Considering her work and attitude, Faust has been labeled as "immoral" (and other things), but she doesn't see it that way. "I don't know, I consider myself very moral, it's just that my sense of right and wrong is somewhat unconventional. I think it's morally wrong to make people feel guilty about the things that turn them on. I think it's morally wrong that shooting someone is considered acceptable on TV but explicit sex is not. I think it's morally wrong to breed like a virus with no consideration of the consequences and then use your own inability to control your tyrannical spawn as an excuse to tell me what I can and can't read, watch, think or write about. In general, I believe people ought to turn off the TV and think things through a little more before they start making blanket statements about what is or isn't morally correct."

CONTROL FREAK has been described as "pornographic" or "too explicit" and found its first publication through an "erotica" publisher. "But," she says. "at the time I was writing it, I felt I was holding back in hopes of mainstream publication. It's nominally a mystery, but I think it's really more about a young woman's personal sexual journey. The murder that takes place is just a catalyst that facilitates the character's realization of her kinky, dominant nature. Since you are dealing with a kind of sexual activity that many people are not familiar with, you can't just cut to the blowing curtains and expect everyone to know what's going on."

Book Cover Faust thinks part of the impression that the book was too explicit was that "it is _about_ sex, about sexual feelings and identity. To me pornography (which I don't see as negative or bad in any way) is a book or film that's primary function is to inspire sexual activity. The stories take a back seat to erotic descriptions and scenarios. While I admit CF is erotic, it is a story first and foremost. The sex that does take place is meant to make you think, not just make your pants fit funny."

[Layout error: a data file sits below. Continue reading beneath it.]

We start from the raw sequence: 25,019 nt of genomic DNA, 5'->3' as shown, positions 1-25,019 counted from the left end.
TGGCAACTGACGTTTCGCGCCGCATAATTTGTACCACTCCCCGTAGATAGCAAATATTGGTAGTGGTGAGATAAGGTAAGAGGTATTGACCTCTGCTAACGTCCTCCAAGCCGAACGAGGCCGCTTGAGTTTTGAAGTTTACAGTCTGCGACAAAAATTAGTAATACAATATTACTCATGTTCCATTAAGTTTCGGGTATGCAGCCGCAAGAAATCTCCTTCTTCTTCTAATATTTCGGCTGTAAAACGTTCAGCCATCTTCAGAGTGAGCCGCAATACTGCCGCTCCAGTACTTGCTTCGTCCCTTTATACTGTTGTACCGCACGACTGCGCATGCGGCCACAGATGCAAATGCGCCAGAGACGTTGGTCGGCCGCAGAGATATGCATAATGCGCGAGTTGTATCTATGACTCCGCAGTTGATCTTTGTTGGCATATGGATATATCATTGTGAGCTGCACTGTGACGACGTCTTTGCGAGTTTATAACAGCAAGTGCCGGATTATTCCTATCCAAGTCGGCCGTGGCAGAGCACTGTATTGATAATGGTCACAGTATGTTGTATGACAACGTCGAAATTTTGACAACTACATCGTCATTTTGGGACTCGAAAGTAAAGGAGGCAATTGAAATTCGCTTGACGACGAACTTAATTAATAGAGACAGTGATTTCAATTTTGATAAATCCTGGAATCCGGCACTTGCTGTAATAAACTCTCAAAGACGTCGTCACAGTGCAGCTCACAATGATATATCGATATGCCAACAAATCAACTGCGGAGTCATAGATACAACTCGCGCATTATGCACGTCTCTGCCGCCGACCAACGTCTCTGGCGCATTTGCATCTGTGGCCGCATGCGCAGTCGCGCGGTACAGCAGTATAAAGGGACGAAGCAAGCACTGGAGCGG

The protagonist in CF, Caitlin, is "normal." Faust wanted readers to identify with her, so that they can see this strange world that both the fictional character and they are seeing for the first time. As Caitlin becomes a Domme, they are "with" her and the readers are led to wonder about themselves. However, the author has had many readers tell her how real and right on the book is, but, "I've yet to see a headline 'Faust's CONTROL FREAK Made Me A Pervert!!!' Maybe now, with the new edition available, my evil plan to turn good decent God-fearing American citizens into degenerate sex fiends will reach new heights (lows?) in kinky mind control!" (In the interests of the free press, online division: If any of you decent God-fearing people of any nationality turn into pervs after reading CONTROL FREAK, please email me at

Although Christa Faust wrote about a lifestyle "virgin." she's obviously a proud pervert who knows the ropes (groan). A lot of "horror" writers who don't know anything about the SM world beyond Rosie O'Donnell and Dan Aykroyd in EXIT TO EDEN use SM in their stories and novels. At best they might go to some public dungeon and interview BDSM folks.

"We were all virgins once, me included," responds Faust, "and although my intro into the scene was very different than that of my character I still had no trouble evoking that feeling of wonder and discovery when you are able to connect for the first time with others like you. It's really no different than a sexually experienced vanilla person writing about a character losing their virginity."

Christa Faust & Butch But, she adds, "On the other hand, I do want to say that as much as it annoys me when people don't get their facts straight writing about something as close to my heart as SM sexuality, I don't feel that a writer can write only what they have experienced. If that were true, there could be no horror fiction at all. After all, I'm not a monster and I have never interviewed one. I've never killed anyone or been killed and I've never interviewed anyone who has. I think part of what separates good writers from hacks is, simply put, the ability to fake it. The ability to seamlessly combine what you know and what you can imagine and make it ring true. I would much rather read something by a wonderful storyteller who makes occasional mistakes than a factually impeccable construction meticulously built from dry lumps of research. Or even worse, to listen to a bad writer excuse their mediocrity by claiming '...that's how it really happened.' I hate this new trend of gonzo porn, reality TV. Real life is boring, that's why I read books in the first place."